Skip to main content

M.R. Asks 3 Questions: James Harold Webb, Chairman and CEO of Paradigm Development Holdings

By March 14, 2024Article

James Webb says the difference between success and failure often comes down to whether the person thinks big in the early stage of the business.

Author of Redneck Resilience: A Country Boy’s Journey To Prosperity, James is an investor, philanthropist and successful multi-business owner. He began his entrepreneurial journey in the health industry as the owner of several companies focused on outpatient medical imaging, pain management and laboratory services.

Following successful exits from those companies, James shifted his focus to the franchise world and developed, owned and oversaw the management of 33 Orangetheory Fitness® gyms, which he sold in 2019. Not one to stop, he currently has two additional franchise companies in various stages of growth.

His insights as a life-long entrepreneur offers great insights for those looking to branch out with building businesses they own, and connecting it with their big-picture plan.

M.R. Rangaswami: What are the top two most common missteps a young entrepreneur makes in their first two years of business?

James Harold Webb: There are many mistakes an entrepreneur can make during the start-up stage of their business. Taking money “off the table” too quickly can lead to an assortment of problems, including holding back building your infrastructure, expansion, and cash shortage. Other than my “salary” (if needed), I tend to leave all the money back in the business for several years. The only exception to that is determining any income tax consequences and taking what I call a “tax distribution.” Solely for the purpose of paying the prior year’s income taxes or quarterly income tax payments.

I see too many 8to5ers who are not putting in the time or effort it takes to get a business off the ground and profitable. When you are ready to stop for the day, make one more phone call or send out one more email. Solve one more problem. Unbox one more package. Whatever it takes, just work harder than anyone else.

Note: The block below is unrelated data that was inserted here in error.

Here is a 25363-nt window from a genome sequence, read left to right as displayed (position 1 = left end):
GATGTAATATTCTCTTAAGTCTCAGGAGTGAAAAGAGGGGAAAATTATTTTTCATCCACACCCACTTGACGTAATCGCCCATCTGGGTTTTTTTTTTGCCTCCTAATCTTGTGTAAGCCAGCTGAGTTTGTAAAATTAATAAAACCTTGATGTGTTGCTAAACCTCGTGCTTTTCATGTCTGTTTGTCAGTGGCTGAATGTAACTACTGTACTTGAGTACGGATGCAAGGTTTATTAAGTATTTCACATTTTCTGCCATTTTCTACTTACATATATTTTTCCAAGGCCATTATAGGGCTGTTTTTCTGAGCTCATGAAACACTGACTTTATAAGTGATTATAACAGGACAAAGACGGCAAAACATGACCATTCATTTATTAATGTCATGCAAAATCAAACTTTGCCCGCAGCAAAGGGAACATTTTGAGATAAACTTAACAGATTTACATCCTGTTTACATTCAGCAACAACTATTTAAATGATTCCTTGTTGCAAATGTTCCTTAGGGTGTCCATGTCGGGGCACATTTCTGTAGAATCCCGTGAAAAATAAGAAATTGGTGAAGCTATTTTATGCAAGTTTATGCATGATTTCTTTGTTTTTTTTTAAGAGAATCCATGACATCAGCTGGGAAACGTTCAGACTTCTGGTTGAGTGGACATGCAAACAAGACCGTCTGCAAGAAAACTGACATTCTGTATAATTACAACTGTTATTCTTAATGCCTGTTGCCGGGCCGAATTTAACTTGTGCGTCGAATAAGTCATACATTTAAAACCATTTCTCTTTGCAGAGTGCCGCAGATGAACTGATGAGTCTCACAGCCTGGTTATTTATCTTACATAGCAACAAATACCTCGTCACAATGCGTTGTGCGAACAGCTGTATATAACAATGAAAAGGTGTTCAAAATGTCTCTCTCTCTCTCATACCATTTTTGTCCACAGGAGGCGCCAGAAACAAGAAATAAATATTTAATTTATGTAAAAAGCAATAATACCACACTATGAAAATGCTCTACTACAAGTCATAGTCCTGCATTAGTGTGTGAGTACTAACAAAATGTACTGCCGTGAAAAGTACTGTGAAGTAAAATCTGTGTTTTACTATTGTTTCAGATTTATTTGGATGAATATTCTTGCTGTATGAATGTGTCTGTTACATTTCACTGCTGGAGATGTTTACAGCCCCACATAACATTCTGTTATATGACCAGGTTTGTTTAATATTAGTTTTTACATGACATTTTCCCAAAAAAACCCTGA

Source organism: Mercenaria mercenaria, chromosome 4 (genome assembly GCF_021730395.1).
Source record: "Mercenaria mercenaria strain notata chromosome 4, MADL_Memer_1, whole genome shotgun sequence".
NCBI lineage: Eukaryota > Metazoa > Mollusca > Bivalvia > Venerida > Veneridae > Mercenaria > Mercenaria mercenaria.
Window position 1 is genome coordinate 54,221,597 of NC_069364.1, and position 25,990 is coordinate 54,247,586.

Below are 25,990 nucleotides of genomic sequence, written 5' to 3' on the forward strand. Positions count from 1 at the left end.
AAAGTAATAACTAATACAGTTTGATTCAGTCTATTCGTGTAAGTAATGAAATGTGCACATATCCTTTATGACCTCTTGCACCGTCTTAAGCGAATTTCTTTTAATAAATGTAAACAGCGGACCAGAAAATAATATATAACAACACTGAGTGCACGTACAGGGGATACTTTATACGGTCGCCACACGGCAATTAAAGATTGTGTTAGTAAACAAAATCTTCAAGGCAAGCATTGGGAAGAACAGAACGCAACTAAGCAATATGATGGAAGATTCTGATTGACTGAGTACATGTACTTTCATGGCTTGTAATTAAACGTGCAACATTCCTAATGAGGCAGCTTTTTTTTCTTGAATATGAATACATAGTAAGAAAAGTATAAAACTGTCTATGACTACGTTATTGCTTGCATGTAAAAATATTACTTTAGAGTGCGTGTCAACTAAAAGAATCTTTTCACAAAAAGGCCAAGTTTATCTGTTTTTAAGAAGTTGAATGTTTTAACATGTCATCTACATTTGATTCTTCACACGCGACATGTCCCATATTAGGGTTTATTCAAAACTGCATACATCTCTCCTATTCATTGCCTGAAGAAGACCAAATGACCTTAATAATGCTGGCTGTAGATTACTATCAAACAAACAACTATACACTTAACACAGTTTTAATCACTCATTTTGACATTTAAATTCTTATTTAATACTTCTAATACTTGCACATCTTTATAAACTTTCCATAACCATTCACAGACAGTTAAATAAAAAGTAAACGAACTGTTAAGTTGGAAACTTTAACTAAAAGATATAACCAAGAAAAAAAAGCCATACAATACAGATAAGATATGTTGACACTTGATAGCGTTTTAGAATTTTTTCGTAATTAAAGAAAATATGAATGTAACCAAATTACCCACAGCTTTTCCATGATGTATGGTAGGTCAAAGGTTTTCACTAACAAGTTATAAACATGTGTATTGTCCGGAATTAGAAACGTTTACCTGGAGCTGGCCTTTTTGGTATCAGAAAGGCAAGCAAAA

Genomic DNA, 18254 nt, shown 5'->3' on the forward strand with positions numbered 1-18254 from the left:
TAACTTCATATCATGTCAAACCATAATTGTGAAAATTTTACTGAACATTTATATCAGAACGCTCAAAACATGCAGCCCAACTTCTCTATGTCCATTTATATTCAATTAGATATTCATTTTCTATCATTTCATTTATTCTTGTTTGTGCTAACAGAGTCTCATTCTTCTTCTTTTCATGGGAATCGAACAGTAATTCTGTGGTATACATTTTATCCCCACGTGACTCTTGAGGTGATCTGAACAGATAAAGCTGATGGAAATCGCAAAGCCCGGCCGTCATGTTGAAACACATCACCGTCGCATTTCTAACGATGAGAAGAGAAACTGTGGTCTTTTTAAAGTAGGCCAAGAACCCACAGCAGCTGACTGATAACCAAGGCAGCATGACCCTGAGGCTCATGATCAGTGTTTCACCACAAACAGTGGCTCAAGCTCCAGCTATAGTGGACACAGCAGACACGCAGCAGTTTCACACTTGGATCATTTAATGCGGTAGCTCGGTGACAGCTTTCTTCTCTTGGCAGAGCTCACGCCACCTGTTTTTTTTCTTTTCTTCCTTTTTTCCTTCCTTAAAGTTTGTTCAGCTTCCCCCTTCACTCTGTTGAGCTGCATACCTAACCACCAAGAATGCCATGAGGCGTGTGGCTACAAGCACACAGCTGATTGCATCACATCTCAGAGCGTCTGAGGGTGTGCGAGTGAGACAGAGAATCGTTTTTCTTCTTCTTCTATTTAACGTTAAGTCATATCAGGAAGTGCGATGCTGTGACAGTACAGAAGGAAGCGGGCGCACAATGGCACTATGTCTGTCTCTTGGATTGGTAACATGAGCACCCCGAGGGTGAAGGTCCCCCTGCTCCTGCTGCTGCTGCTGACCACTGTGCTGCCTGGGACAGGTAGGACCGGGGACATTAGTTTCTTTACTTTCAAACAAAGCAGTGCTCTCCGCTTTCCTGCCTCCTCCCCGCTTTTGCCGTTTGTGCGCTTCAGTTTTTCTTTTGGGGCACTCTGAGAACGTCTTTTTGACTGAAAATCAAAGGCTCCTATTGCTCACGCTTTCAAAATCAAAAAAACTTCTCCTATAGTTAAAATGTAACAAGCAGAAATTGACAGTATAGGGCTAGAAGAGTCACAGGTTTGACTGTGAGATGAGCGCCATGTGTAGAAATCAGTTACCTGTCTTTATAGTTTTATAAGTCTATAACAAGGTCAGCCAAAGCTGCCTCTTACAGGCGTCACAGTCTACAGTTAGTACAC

M.R.: How important is a leadership team in the early stages of building a business? What (if any!) budget should people allocate to that leadership team? 

James: Leadership is one of the key elements of a successful business. Creating a corporate culture from the beginning is crucial. Establishing relationships is also extremely high on the leadership list, whether it be with fellow corporate staff, employees, vendors, banking, or even competitors. Listen to people. Invest in people. Take the time to recognize people and to hold yourself accountable to them. Relationships will define your success.

M.R.: How can someone who is just starting their business beat the odds and not fail in the first five years? 

James: Work harder than anyone else.

Hope for the upside, but always plan for the downside. Stay focused on your upside and driving your business to success, but have a contingency plan for the “what ifs.”

Build a solid infrastructure before you reap the benefits of your venture. Find the right people who are dedicated to helping you reach your dream of success.

With employees, be clear in your expectations, hold them accountable, and be available to assist and direct as needed. Contrary to popular belief, you can be a boss and a “friend.” If they can’t get it done and you’ve done the previous, then it’s time to let them go.

M.R. Rangaswami is the Co-Founder of